C-major
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C-major
C major
C-major a-minor.svg
Relative key A minor
Parallel key C minor
Dominant key G major
Subdominant F major
Component pitches
C, D, E, F, G, A, B

C major (or the key of C) is a major scale based on C, with the pitches C, D, E, F, G, A, and B. C major is one of the most common key signatures used in western music. Its key signature has no flats and no sharps. Its relative minor is A minor and its parallel minor is C minor. The C major scale is:

\relative c' { 
  \clef treble \key c \major \time 7/4 \hide Staff.TimeSignature c4 d e f g a b c b a g f e d c2
}

On the piano, the C major scale can be played by playing the white keys starting on C.

Compositions in C major

Twenty of Joseph Haydn's 104 symphonies are in C major, making it his second most-used key, second only to D major. Of the 134 symphonies mistakenly attributed to Haydn that H. C. Robbins Landon lists in his catalog, 33 are in C major, more than any other key. Before the invention of the valves, Haydn did not write trumpet and timpani parts in his symphonies, except those in C major. Landon writes that it wasn't "until 1774 that Haydn uses trumpets and timpani in a key other than C major... and then only sparingly." Most of Haydn's symphonies in C major are labelled "festive" and are of a primarily celebratory mood.[1] (See also List of symphonies in C major).

Many Masses and settings of Te Deum in the Classical era were in C major. Mozart wrote most of his Masses in C major and so did Haydn.[2]

Of Franz Schubert's two symphonies in the key, the first is nicknamed the "Little C major" and the second the "Great C major".

Many musicians have pointed out that every musical key conjures up specific feelings. This idea is further explored in a radio program called The Signature Series. American popular songwriter Bob Dylan claimed the key of C major to "be the key of strength, but also the key of regret."[3] French composers such as Marc-Antoine Charpentier and Rameau generally thought of C major as a key for happy music,[] but Hector Berlioz in 1856 described it as "serious but deaf and dull."[]Ralph Vaughan Williams was impressed by Sibelius's Symphony No. 7 in C major and remarked that only Sibelius could make the key sound fresh. However, C major was a key of great importance in Sibelius's previous symphonies.[4]Claude Debussy, noted for composing music that avoided a particular key center, once said, "I do not believe in the supremacy of the C major scale."[]

A notable modern use of the key is Terry Riley's In C.

Well-known compositions in C major

See also

References

  1. ^ H. C. Robbins Landon, The Symphonies of Joseph Haydn. London: Universal Edition & Rockliff (1955): 227. "In the course of composing his first symphonies, the tonality of C major became indelibly impressed on Haydn's mind as the key of pomp, the key of C alto horns, trumpets and timpani, the vehicle for composing brilliant and festive music, although at least during this period [the 1760s] he did not always reserve the tonality of C major for this particular kind of symphony: Nos. 2, 7 and 9, and possibly Nos. 25 and 30 ... are C major symphonies without the psychological manifestations inherent in most of the later works in this key. For the rest, however, the C major path is astonishingly clear; it can be traced from its inception, in Nos. 20, 32 and 37, through No. 33 and the more mature Nos. 38 and 41 to its synthesis in the Maria Theresia (No. 48) and No. 56. It continues with No. 50 and proceeds through Nos. 60, 63, 69, 82 and 90, reaching its final culmination in No. 97."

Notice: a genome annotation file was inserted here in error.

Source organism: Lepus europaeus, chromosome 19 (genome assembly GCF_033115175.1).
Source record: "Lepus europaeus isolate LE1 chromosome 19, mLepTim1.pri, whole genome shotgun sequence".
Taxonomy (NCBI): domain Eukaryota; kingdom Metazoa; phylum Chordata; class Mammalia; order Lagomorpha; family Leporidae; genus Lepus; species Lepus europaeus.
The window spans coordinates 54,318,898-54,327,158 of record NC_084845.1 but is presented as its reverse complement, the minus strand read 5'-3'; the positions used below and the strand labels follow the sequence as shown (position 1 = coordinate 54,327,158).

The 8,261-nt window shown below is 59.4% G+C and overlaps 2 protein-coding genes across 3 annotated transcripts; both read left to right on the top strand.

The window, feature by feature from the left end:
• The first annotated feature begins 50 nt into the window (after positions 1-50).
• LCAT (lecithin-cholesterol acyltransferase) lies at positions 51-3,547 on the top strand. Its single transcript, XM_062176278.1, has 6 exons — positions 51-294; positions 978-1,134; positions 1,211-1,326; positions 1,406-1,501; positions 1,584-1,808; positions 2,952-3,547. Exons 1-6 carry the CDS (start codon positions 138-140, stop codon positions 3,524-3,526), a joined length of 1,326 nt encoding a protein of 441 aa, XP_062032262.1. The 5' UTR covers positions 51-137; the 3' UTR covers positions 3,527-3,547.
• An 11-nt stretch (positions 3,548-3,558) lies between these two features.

2. ^ James Webster & Georg Feder, The New Grove Haydn. New York: Macmillan (2002): 55. "The Missa in tempora belli ... in C features the bright, trumpet-dominated sound typical of masses in this key."
  3. ^ Bob Dylan: The Essential Interviews. ed. Jonathan Cott. New York: Simon & Schuster. 2017. p. 237. ISBN 1501173197. OCLC 975135582. 
  4. ^ Philip Coad, "Sibelius" in A Guide to the Symphony edited by Robert Layton. Oxford University Press. Sibelius's Seventh "is in C major, and a look back at the previous four symphonies [by Sibelius] will reveal how great the domination of C major has been [in his music]. It is the key of the Third, the relative major of the Fourth and the important 'neutral agent' in its Finale, the key which first forces away the tonic in the Fifth's Finale, and the principal opposition - the key of the brass - in the Sixth. Although it is now the tonic key, C major is also strongly associated with brass in the Seventh Symphony."

Further reading

  • David Fanning, "Shostakovich: 'The Present-Day Master of the C Major Key'". Acta Musicologica. 73 (2): 101-140. 2001. doi:10.2307/932894. JSTOR 932894. 
  • David Wyn Jones, "The Beginning of the Symphony", chapter in A Guide to the Symphony edited by Robert Layton. Oxford University Press.
  • H. C. Robbins Landon, Haydn: The Symphonies BBC Music Guides

External links

  • Media related to C major at Wikimedia Commons

  This article uses material from the Wikipedia page available here. It is released under the Creative Commons Attribution-Share-Alike License 3.0.

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